Each one of the sub-assemblies 41, 42, 43, 44 can be constructed by different networks, provided the logical transfer function of FIG. 3 is maintained with respect to a zero output upon a succession of two pulses subsequent to a pulse P, on the same channel of values P,- i

FIG. 5 illustrates a different embodiment of any one of the units, for example unit 41. AND gate 411 is not used and pulses P4 are directly applied to one of three inputs of OR gate 414. The logical transfer function is the same.

Up counting pulses and down counting pulses C1, C2, respectively, are transmitted in the circuit of FIG. 2 to bi-stable flip-flop 5. If two pulses C1 succeed each other, there is no change of state of bi-stable flip flop and it will control counter 8 to remain in the upcounting position. Flip-flop 5 will change state only when a down counting pulse C2 is applied and will remain in that state until an up counting pulse Cl is again available. Simultaneously, pulses Cl and C2 are transmitted by the isolating network 61, 62 to a delay line 7, for application to counter 8. The delay introduced by circuit 7 permits control of the change-over of the direction of count in the counter 8 before the pulses to be counted actually arrive at the counter. Isolating circuits 61, 62, which may be buffers or OR gates, are provided to prevent feed-back of pulses through the network of flip-flop 5, which might cause counting errors.

The interferometer counting the pulses as described operates aperiodically, and does not require a reset to zero, since the first pulse from logic circuit 4 will set multivibrator 5 into one or the other state. If the counter 8 is of the type that it has bi-directional inputs, one each for up counting and one for down counting, then the multivibrator circuit 5 can be omitted, and pulses Cl and C2, respectively, can be directly applied to the up count and down count input terminals of the counter.

The apparatus of the present invention counts fringes and additionally detects the sense of movement, to obtain a measurement quantum which is much smaller than the actual recurrance periods of the output signals A and B. This is particularly desirable if external parameters are to be considered during the counting, for example when corrections are to be introduced, or counting steps are to be suppressed from time to time. The smaller the counting steps are, the easier it is to introduce corrections which will have significance.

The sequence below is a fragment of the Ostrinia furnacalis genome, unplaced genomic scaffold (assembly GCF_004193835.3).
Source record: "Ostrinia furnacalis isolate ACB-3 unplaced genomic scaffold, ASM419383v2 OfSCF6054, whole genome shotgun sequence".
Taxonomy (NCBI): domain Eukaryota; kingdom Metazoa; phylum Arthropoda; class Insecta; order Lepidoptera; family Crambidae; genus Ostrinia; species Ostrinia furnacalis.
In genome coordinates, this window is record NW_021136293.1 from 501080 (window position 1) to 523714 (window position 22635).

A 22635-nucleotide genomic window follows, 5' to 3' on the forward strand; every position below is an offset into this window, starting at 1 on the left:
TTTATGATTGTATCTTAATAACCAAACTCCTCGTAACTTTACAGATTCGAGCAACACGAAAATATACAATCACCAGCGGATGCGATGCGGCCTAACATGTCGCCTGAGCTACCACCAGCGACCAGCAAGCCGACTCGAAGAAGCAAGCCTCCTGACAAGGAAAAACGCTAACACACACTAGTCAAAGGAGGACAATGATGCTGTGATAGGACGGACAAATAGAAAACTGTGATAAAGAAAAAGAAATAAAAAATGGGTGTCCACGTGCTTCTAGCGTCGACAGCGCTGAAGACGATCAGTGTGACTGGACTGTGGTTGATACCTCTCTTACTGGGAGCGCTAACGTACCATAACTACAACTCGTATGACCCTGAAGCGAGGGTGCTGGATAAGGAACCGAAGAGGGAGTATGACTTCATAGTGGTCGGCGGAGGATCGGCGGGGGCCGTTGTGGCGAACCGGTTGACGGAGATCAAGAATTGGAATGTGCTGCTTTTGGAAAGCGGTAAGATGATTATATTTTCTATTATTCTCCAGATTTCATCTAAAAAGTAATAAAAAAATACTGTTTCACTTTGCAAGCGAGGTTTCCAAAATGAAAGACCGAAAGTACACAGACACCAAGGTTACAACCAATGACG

More than two optic-electrical transducers can be used in the interferometer; for example, n sensing elements, receiving n systems of fringes and delivering n interlaced, phase shifted signals, each phase shifted with respect to the next by 1r/n. The measurement steps can be still further decreased, the greater the number of steps for each wavelength, the greater the accuracy.

In order to count the fringes, and further detected sense of movement with even higher precision, n channels, each equivalent to the two channels of FIG. 2 can be used, receiving the it signals from the n sensing devices; the outputs from the n channels will then be applied to a logic circuit in a manner similar to that illustrated in FIG. 2.

The logic circuit to receive n channels will have 2n sub-assemblies, each one similar to sub-asssemblies 41, 42, 43 and 44 as above described in connection with FIGS. 4, or 5. The two OR gates 401, 402 will then each have 2n separate inputs. It can be shown that only three of the Zn pulses applied to the input of the logic circuit can form a pulse S following immediately an initial pulse R. Thus, for an initial pulse P,-, the subsequent pulse may be either P or P P is selected if i is less than n P,- is selected if i is greater than n If i is equal to n the result is equivalent to the case when one has pulses P The above is valid when similar pulses are numbered similar to the numbering chosen for the case when n is equal to 2, that is, in numbering in crossing order, positive pulses and then negative pulses. Other arrangements of numbering, and ordering pulses can be used, and different logical transfer tables can be derived for such different numberings, and different sequencing.